NEWARK — For those who live in or around Newark, Bee Tee’s Drive-In has been a summer tradition since the 1970s.
It’s the place where baseball teams grab ice cream cones, sundaes and shakes after games, where friends and neighbors get reacquainted over burgers, hots and fries.
If all goes as planned, this venerable Newark business at 1129 E. Union St. will have a new owner when it reopens in March 2022.
Owners Anne and Frank Bullock are selling the popular place after 26 years. The decision to sell wasn’t easy, said the couple Tuesday afternoon as they sat at booths in the restaurant, which has closed for the season.
Much of it comes down to time. Anne wants to spend more of it with her young grandchildren, one in Newark and the other in North Carolina. Managing the drive-in doesn’t afford much opportunity for free time in the warm months, especially in a year when help has been hard to find.
“I was here open to close, seven days a week, for 6½ months,” Anne said.
When not working at Bee Tee’s, Frank has a full-time job at Jrlon on Fox Road in Manchester.
“We put it up for sale now, because I don’t want to turn 65 and say we have to sell,” Frank said.
The business is listed with realtor Shawna Bilak of eXp Realty. The realtor’s website said the asking price is $375,000.
“A lotta tire kickers” is how Frank describes the interest so far in buying the business, which the couple notes has outlasted every ice cream joint to come to Newark. It opened in 1976 as Bee Gees. The couple purchased it in 1996.
Bee Tee’s fans on the drive-in’s Facebook page are, of course, saddened by the news of the burger and ice cream joint’s sale, but the couple said 2021 won’t be their last if they don’t find a buyer.
“If we don’t sell over the winter, it’s going to open in March (with us as owners),” Anne emphasized.
It wasn’t the easiest of years for Bee Tee’s.
Staffing issues, higher wages and food price increases provided roadblocks, but the business is strong and a buyer will find what Frank described as a “turnkey” operation.
“We hold our own against the competition,” said Frank, which includes such regional giants as Tom Wahl’s on West Union Street.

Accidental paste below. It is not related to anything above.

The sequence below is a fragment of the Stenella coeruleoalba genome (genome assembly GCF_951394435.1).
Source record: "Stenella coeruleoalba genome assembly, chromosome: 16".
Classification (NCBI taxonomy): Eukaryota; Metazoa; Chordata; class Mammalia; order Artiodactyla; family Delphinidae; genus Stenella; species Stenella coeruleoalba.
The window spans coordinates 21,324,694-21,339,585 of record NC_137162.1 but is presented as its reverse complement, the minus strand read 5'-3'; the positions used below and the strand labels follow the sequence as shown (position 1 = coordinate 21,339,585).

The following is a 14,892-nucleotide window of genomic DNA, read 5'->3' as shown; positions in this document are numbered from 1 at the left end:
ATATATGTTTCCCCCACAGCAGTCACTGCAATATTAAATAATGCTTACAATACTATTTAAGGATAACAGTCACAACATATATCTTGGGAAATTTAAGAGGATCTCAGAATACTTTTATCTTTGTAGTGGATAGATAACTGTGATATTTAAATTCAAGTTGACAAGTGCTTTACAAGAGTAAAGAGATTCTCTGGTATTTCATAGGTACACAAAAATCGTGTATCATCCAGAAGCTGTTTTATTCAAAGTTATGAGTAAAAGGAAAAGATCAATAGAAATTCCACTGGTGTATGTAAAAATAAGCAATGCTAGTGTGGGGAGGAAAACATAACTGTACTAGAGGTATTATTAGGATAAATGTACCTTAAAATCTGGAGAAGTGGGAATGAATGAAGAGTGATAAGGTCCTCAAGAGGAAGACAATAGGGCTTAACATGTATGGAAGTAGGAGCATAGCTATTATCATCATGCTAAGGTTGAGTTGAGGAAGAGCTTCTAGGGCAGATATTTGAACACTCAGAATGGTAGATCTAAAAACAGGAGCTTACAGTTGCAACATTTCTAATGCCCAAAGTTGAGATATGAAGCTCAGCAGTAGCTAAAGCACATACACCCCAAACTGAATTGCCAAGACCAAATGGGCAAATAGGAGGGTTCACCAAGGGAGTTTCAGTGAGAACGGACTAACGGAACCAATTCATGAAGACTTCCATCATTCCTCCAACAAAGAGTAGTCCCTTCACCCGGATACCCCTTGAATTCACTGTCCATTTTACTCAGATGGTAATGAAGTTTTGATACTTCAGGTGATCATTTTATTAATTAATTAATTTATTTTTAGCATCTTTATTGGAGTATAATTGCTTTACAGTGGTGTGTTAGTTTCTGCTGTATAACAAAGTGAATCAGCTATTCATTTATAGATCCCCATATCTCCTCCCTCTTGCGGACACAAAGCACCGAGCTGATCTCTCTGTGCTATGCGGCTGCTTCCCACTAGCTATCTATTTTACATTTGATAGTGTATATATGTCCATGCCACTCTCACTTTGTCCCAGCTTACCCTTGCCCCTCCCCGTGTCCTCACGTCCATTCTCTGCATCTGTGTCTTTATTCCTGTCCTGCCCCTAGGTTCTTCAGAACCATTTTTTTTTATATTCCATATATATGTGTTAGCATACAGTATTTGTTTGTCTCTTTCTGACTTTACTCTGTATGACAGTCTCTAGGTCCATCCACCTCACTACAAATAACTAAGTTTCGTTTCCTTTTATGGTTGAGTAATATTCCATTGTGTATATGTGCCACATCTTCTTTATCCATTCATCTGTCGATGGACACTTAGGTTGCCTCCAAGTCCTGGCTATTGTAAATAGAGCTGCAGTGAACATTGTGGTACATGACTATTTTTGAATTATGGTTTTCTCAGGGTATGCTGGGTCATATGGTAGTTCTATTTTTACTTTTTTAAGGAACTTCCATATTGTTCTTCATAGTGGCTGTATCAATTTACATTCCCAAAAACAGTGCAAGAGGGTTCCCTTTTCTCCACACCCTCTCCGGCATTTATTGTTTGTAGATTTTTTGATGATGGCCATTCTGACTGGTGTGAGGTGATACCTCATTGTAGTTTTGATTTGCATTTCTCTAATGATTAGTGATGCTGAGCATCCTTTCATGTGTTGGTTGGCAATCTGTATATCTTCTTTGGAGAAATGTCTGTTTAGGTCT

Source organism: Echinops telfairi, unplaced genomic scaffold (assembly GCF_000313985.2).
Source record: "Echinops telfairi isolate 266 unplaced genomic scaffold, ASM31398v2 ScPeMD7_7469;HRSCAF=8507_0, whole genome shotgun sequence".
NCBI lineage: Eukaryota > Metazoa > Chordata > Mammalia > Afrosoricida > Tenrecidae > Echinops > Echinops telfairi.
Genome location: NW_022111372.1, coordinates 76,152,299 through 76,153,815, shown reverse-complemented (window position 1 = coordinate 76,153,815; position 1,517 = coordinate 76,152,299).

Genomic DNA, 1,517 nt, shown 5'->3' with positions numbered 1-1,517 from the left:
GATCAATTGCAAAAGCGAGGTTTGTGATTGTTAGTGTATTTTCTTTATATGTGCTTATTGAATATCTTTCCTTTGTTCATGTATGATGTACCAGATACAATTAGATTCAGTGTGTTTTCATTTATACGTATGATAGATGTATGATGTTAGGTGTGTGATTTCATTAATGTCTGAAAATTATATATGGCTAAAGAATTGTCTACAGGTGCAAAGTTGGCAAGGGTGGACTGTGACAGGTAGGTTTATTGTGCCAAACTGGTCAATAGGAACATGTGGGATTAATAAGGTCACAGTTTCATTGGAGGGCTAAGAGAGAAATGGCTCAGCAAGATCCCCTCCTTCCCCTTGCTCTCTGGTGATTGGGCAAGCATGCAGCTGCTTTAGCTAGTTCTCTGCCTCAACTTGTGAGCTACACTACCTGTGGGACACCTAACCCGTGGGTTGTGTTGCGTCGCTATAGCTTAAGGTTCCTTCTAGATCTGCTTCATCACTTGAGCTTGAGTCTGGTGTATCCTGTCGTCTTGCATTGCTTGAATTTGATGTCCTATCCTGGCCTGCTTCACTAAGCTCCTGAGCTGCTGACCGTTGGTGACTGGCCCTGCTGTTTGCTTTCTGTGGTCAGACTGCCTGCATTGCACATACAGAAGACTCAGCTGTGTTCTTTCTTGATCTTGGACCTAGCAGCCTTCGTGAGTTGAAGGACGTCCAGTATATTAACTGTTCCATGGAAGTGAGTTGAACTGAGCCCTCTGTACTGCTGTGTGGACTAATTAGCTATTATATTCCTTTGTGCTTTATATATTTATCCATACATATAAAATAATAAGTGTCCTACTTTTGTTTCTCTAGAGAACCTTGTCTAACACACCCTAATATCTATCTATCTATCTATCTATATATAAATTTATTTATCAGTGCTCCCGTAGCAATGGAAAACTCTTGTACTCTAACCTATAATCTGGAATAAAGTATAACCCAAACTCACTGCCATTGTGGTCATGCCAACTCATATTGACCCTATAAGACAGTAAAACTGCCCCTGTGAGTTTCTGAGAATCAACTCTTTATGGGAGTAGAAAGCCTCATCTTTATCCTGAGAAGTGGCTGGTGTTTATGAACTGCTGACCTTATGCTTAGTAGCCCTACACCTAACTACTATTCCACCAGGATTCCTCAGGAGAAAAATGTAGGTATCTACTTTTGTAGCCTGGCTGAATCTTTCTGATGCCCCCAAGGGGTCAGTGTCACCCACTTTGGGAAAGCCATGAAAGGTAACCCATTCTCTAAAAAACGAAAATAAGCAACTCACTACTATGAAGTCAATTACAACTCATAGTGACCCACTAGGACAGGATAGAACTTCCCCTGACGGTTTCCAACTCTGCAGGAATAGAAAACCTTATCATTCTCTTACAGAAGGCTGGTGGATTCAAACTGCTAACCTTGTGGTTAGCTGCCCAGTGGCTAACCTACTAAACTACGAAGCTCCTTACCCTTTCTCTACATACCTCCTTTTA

The couple said it won’t sell to just anyone. They want someone well-capitalized with a true stake in the business. The couple said they will offer whatever help the new owner needs get off to a good start.
“I want the person who buys it to succeed,” he said. “We’ll help the new owners any way we can.”
If it turns out to be the Bullocks’ last year, the couple walks away with plenty of good memories. The place where Frank worked while in high school and where he served up sundaes for his high school sweetheart, Anne, is also the place where their own daughters worked in their high school and college years.
It’s also the place where numerous young people learned the value of hard work that they took on to adulthood, they said.
“I wanted to be a home economics teacher when I was young,” Anne said, “but this is as close as you can get.”
Restaurant duties run the gamut, she noted, from dealing with customers in person and by phone to making change to cleaning up to doing the dishes.
Anne’s hardly a hands-off worker, pressing 100 ground steaks a day with a plate, and her hands are feeling it.
“It’s been a way of life,” said Frank, who along with Anne, turns 60 later this year. He plans to keep his job at Jrlon for another five years.
So many customers have become friends, Anne said, noting they make special deliveries on occasion to people unable to get to the drive-in anymore. For others, it’s making sure that burger is stacked with toppings in the order they always get.
“We like to go the extra mile for our customers,” she said.
They’re looking forward to a time when they can break away for a summer vacation, which happened just once during their 26 years of owning Bee Tee’s — that was a motorcycle trip across the country Frank took while Anne handled everything at the drive-in.
“It will be sad when it’s over,” Anne admitted. “It’s all I’ve done for the past 26 years.”